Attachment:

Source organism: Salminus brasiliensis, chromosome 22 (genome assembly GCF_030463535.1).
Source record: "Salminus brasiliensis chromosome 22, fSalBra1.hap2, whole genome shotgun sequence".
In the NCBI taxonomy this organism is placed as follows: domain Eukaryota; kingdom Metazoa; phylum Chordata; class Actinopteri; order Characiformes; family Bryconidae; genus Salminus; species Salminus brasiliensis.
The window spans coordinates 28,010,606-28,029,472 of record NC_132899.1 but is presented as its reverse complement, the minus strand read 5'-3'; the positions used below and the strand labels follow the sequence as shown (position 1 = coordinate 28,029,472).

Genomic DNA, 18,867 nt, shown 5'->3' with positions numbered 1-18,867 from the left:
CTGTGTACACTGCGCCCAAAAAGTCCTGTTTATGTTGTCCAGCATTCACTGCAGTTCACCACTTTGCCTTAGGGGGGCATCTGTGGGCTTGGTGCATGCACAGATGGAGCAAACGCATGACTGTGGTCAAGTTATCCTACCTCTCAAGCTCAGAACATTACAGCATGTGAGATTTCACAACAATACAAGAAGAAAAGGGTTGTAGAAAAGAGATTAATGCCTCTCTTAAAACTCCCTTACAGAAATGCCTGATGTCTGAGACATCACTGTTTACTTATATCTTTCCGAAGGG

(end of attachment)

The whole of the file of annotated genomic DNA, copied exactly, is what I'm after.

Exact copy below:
Source organism: Salminus brasiliensis, chromosome 22 (genome assembly GCF_030463535.1).
Source record: "Salminus brasiliensis chromosome 22, fSalBra1.hap2, whole genome shotgun sequence".
In the NCBI taxonomy this organism is placed as follows: domain Eukaryota; kingdom Metazoa; phylum Chordata; class Actinopteri; order Characiformes; family Bryconidae; genus Salminus; species Salminus brasiliensis.
The window spans coordinates 28,010,606-28,029,472 of record NC_132899.1 but is presented as its reverse complement, the minus strand read 5'-3'; the positions used below and the strand labels follow the sequence as shown (position 1 = coordinate 28,029,472).

Genomic DNA, 18,867 nt, shown 5'->3' with positions numbered 1-18,867 from the left:
CTGTGTACACTGCGCCCAAAAAGTCCTGTTTATGTTGTCCAGCATTCACTGCAGTTCACCACTTTGCCTTAGGGGGGCATCTGTGGGCTTGGTGCATGCACAGATGGAGCAAACGCATGACTGTGGTCAAGTTATCCTACCTCTCAAGCTCAGAACATTACAGCATGTGAGATTTCACAACAATACAAGAAGAAAAGGGTTGTAGAAAAGAGATTAATGCCTCTCTTAAAACTCCCTTACAGAAATGCCTGATGTCTGAGACATCACTGTTTACTTATATCTTTCCGAAGGG